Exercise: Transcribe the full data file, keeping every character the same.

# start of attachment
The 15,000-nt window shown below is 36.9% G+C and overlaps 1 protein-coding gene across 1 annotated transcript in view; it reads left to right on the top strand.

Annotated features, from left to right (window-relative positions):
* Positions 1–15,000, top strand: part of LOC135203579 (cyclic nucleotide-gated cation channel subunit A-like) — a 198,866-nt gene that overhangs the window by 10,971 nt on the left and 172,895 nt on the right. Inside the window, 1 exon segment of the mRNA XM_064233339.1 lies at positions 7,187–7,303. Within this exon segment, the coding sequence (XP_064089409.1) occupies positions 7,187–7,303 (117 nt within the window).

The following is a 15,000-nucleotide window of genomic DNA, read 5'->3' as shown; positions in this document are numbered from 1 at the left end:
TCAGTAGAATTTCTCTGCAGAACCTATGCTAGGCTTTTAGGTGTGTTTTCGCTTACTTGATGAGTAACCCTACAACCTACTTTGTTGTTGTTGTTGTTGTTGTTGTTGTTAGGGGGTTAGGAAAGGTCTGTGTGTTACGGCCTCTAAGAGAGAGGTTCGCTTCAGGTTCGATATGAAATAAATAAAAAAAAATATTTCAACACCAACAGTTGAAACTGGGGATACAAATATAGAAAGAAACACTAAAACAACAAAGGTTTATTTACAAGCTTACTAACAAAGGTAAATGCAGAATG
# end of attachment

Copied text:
The 15,000-nt window shown below is 36.9% G+C and overlaps 1 protein-coding gene across 1 annotated transcript in view; it reads left to right on the top strand.

Annotated features, from left to right (window-relative positions):
* Positions 1–15,000, top strand: part of LOC135203579 (cyclic nucleotide-gated cation channel subunit A-like) — a 198,866-nt gene that overhangs the window by 10,971 nt on the left and 172,895 nt on the right. Inside the window, 1 exon segment of the mRNA XM_064233339.1 lies at positions 7,187–7,303. Within this exon segment, the coding sequence (XP_064089409.1) occupies positions 7,187–7,303 (117 nt within the window).

The following is a 15,000-nucleotide window of genomic DNA, read 5'->3' as shown; positions in this document are numbered from 1 at the left end:
TCAGTAGAATTTCTCTGCAGAACCTATGCTAGGCTTTTAGGTGTGTTTTCGCTTACTTGATGAGTAACCCTACAACCTACTTTGTTGTTGTTGTTGTTGTTGTTGTTGTTAGGGGGTTAGGAAAGGTCTGTGTGTTACGGCCTCTAAGAGAGAGGTTCGCTTCAGGTTCGATATGAAATAAATAAAAAAAAATATTTCAACACCAACAGTTGAAACTGGGGATACAAATATAGAAAGAAACACTAAAACAACAAAGGTTTATTTACAAGCTTACTAACAAAGGTAAATGCAGAATG